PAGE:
Written by Linda Oliver, archivist of the Surrey Federation of WIs, using SHC ref 7610/2/1 (minute book).
Bletchingley WI was formed at a meeting in the village hall on 20 March 1917 and from the beginning, gardening was an important activity. At that first meeting Miss Bosanquet was asked to organise members to assist any Bletchingley women who needed help in the cultivation of their gardens. Over the next year she reported regularly on the work that was being done; sadly the minutes of the branch are very brief and no detail is given. The Annual Report for 1918 records that the WI’s allotment garden had been successful and that Miss Bosanquet and Mrs Ashley had also looked after the garden of Glenfield House.
In April 1917 a small sub-committee was formed to discuss the question of a Welfare Committee for the village, but no further mention of this idea occurs.
At the May meeting, Miss Hilliard gave a talk on War Savings and a Waste Paper collection was inaugurated, with sorting to be done at Church House, with local schoolboys being made responsible for house-to-house collections. The Annual Report for 1917-1918 records that £1-5s-1 ½d was raised by these collections for the District Nurses’ Fund.
In July 1917 Mrs Edwards Webb, a Surrey County Council Lecturer, gave a lecture and demonstration of fruit and vegetable bottling and jam making. She returned in May and July 1918 to give further demonstrations of fruit canning and pulping. The Annual Report for 1918 records the purchase of a fruit canner to assist in the preservation of the gooseberries and currants from the Glenfield House garden, but generally the fruit crop was poor that year and the canner was underused.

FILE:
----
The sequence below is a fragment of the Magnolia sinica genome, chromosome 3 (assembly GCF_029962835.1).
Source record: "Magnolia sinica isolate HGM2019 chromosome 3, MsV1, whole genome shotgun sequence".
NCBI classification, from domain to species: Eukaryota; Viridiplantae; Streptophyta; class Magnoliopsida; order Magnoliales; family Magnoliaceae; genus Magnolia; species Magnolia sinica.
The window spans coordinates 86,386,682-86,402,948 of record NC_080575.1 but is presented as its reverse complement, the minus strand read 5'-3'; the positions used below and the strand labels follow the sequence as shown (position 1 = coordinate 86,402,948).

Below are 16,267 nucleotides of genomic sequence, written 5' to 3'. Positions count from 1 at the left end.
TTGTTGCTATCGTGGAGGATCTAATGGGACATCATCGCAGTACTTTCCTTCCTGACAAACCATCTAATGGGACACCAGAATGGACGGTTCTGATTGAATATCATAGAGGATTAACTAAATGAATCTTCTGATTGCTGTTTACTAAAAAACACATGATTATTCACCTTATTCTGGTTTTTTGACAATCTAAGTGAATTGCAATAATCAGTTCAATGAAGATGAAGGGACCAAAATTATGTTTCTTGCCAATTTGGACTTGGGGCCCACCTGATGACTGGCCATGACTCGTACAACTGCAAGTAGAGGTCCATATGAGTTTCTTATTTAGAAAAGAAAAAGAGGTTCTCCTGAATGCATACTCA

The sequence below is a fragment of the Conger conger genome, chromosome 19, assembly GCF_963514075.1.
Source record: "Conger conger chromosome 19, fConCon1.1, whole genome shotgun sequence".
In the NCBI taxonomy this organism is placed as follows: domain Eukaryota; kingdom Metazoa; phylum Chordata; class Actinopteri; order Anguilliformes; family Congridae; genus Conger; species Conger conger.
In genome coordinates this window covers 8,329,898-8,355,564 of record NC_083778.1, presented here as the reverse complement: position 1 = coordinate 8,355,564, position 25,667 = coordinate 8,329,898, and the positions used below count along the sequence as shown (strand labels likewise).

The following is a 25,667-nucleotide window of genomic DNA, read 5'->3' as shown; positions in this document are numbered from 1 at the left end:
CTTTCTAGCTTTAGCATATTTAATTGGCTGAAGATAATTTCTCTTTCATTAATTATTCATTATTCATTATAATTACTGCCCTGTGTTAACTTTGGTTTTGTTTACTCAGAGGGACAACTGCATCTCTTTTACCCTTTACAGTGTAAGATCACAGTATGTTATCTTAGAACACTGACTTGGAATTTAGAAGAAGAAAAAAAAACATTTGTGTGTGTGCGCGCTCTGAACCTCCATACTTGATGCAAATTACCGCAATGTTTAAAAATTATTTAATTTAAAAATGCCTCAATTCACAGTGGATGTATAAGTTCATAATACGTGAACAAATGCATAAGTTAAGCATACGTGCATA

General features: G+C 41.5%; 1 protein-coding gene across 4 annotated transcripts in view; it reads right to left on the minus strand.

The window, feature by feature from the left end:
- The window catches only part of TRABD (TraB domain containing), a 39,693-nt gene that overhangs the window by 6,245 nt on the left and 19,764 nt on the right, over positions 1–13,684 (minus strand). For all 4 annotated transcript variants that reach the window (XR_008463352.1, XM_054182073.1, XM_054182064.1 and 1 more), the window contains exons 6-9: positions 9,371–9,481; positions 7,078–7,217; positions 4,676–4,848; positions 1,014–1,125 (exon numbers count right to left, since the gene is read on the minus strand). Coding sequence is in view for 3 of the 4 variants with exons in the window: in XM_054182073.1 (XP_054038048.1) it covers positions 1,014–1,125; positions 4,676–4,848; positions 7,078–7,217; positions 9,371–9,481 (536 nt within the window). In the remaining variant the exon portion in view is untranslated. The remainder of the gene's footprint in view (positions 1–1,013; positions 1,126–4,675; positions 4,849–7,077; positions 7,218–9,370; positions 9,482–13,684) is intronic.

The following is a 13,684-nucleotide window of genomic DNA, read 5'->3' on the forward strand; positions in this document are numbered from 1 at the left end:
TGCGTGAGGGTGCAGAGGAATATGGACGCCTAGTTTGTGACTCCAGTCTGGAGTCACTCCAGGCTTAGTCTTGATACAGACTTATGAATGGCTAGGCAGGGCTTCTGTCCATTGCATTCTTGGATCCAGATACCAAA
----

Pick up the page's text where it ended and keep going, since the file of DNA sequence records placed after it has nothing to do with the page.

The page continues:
At the beginning of 1918 the District Council asked the WI Committee to consider the question of a communal kitchen. Mrs Wood was requested to discover if a suitable place could be found and the Committee was to make further enquiries from established National Kitchens. Subsequently they decided to canvass the village to discover how much support would be given to such a project. The canvassing was to be done by the War-Loan Collectors. Two parish councillors, Mr Tobilt[?] and Mr Ashdown, would attend the meeting to receive the reports and discuss the matter. It was found that public feeling was slightly in favour of the National Kitchen but no suitable place had been found. The Committee decided to write to the Parish Council expressing the willingness of the WI to manage the kitchen if a suitable place was found. Thereafter no mention is made in the minutes, but the minutes for 1919 are missing or may never have been taken as the WI had an uncertain few months.
(Glenfield House is/was at 29 High Street. Map in Bletchingley Village and Parish by Peter Gray (SHC Ref 7185/11/6) shows it between Melrose Cottage and The Cobbles, south side of the High Street facing the Old Market Place: ‘Glenfield House is the most imposing house on the High Street, dates from early 18th C, part of the Clayton estate’.)